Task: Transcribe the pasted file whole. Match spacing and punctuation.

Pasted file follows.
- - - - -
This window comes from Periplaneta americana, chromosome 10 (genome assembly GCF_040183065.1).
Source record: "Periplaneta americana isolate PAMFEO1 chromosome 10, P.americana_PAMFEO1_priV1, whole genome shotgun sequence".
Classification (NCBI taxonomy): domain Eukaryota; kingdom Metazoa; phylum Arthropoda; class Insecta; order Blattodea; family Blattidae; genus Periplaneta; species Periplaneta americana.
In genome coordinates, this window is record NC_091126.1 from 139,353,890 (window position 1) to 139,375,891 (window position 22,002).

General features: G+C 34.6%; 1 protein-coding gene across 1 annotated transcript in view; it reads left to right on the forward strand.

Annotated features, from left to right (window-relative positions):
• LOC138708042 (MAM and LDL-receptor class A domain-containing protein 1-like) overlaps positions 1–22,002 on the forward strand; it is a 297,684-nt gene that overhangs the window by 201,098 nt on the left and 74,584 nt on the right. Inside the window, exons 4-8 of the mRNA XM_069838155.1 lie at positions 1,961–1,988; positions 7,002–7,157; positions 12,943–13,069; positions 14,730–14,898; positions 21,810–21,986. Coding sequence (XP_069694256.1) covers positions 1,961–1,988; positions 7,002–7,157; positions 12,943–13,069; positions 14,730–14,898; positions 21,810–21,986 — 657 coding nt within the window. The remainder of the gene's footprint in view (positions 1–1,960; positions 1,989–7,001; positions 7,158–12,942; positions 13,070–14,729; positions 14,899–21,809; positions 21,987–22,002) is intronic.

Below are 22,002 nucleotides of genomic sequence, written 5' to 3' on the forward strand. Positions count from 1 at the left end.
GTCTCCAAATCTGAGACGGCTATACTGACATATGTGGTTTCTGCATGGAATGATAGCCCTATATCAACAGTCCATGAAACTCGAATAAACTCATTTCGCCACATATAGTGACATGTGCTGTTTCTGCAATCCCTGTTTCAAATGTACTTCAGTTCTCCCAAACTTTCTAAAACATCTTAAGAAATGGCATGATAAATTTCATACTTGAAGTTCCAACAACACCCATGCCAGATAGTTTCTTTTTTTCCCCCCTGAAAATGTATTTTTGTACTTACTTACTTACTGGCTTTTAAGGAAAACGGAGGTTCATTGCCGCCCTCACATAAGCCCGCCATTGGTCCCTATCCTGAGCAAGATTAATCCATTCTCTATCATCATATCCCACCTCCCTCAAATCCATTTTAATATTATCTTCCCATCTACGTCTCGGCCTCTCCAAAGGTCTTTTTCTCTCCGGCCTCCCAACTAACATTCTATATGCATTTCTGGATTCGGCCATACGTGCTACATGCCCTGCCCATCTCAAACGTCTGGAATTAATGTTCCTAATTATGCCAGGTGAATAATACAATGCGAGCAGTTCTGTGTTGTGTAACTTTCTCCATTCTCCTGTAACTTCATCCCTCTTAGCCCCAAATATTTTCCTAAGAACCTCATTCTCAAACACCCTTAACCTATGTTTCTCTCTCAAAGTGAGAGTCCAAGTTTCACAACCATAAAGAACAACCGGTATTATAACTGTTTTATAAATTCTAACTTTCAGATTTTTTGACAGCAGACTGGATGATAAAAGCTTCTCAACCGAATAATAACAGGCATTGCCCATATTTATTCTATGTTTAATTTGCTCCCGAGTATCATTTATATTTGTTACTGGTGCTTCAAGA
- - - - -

This window comes from Periplaneta americana, chromosome 10 (genome assembly GCF_040183065.1).
Source record: "Periplaneta americana isolate PAMFEO1 chromosome 10, P.americana_PAMFEO1_priV1, whole genome shotgun sequence".
Classification (NCBI taxonomy): domain Eukaryota; kingdom Metazoa; phylum Arthropoda; class Insecta; order Blattodea; family Blattidae; genus Periplaneta; species Periplaneta americana.
In genome coordinates, this window is record NC_091126.1 from 139,353,890 (window position 1) to 139,375,891 (window position 22,002).

General features: G+C 34.6%; 1 protein-coding gene across 1 annotated transcript in view; it reads left to right on the forward strand.

Annotated features, from left to right (window-relative positions):
• LOC138708042 (MAM and LDL-receptor class A domain-containing protein 1-like) overlaps positions 1–22,002 on the forward strand; it is a 297,684-nt gene that overhangs the window by 201,098 nt on the left and 74,584 nt on the right. Inside the window, exons 4-8 of the mRNA XM_069838155.1 lie at positions 1,961–1,988; positions 7,002–7,157; positions 12,943–13,069; positions 14,730–14,898; positions 21,810–21,986. Coding sequence (XP_069694256.1) covers positions 1,961–1,988; positions 7,002–7,157; positions 12,943–13,069; positions 14,730–14,898; positions 21,810–21,986 — 657 coding nt within the window. The remainder of the gene's footprint in view (positions 1–1,960; positions 1,989–7,001; positions 7,158–12,942; positions 13,070–14,729; positions 14,899–21,809; positions 21,987–22,002) is intronic.

Below are 22,002 nucleotides of genomic sequence, written 5' to 3' on the forward strand. Positions count from 1 at the left end.
GTCTCCAAATCTGAGACGGCTATACTGACATATGTGGTTTCTGCATGGAATGATAGCCCTATATCAACAGTCCATGAAACTCGAATAAACTCATTTCGCCACATATAGTGACATGTGCTGTTTCTGCAATCCCTGTTTCAAATGTACTTCAGTTCTCCCAAACTTTCTAAAACATCTTAAGAAATGGCATGATAAATTTCATACTTGAAGTTCCAACAACACCCATGCCAGATAGTTTCTTTTTTTCCCCCCTGAAAATGTATTTTTGTACTTACTTACTTACTGGCTTTTAAGGAAAACGGAGGTTCATTGCCGCCCTCACATAAGCCCGCCATTGGTCCCTATCCTGAGCAAGATTAATCCATTCTCTATCATCATATCCCACCTCCCTCAAATCCATTTTAATATTATCTTCCCATCTACGTCTCGGCCTCTCCAAAGGTCTTTTTCTCTCCGGCCTCCCAACTAACATTCTATATGCATTTCTGGATTCGGCCATACGTGCTACATGCCCTGCCCATCTCAAACGTCTGGAATTAATGTTCCTAATTATGCCAGGTGAATAATACAATGCGAGCAGTTCTGTGTTGTGTAACTTTCTCCATTCTCCTGTAACTTCATCCCTCTTAGCCCCAAATATTTTCCTAAGAACCTCATTCTCAAACACCCTTAACCTATGTTTCTCTCTCAAAGTGAGAGTCCAAGTTTCACAACCATAAAGAACAACCGGTATTATAACTGTTTTATAAATTCTAACTTTCAGATTTTTTGACAGCAGACTGGATGATAAAAGCTTCTCAACCGAATAATAACAGGCATTGCCCATATTTATTCTATGTTTAATTTGCTCCCGAGTATCATTTATATTTGTTACTGGTGCTTCAAGA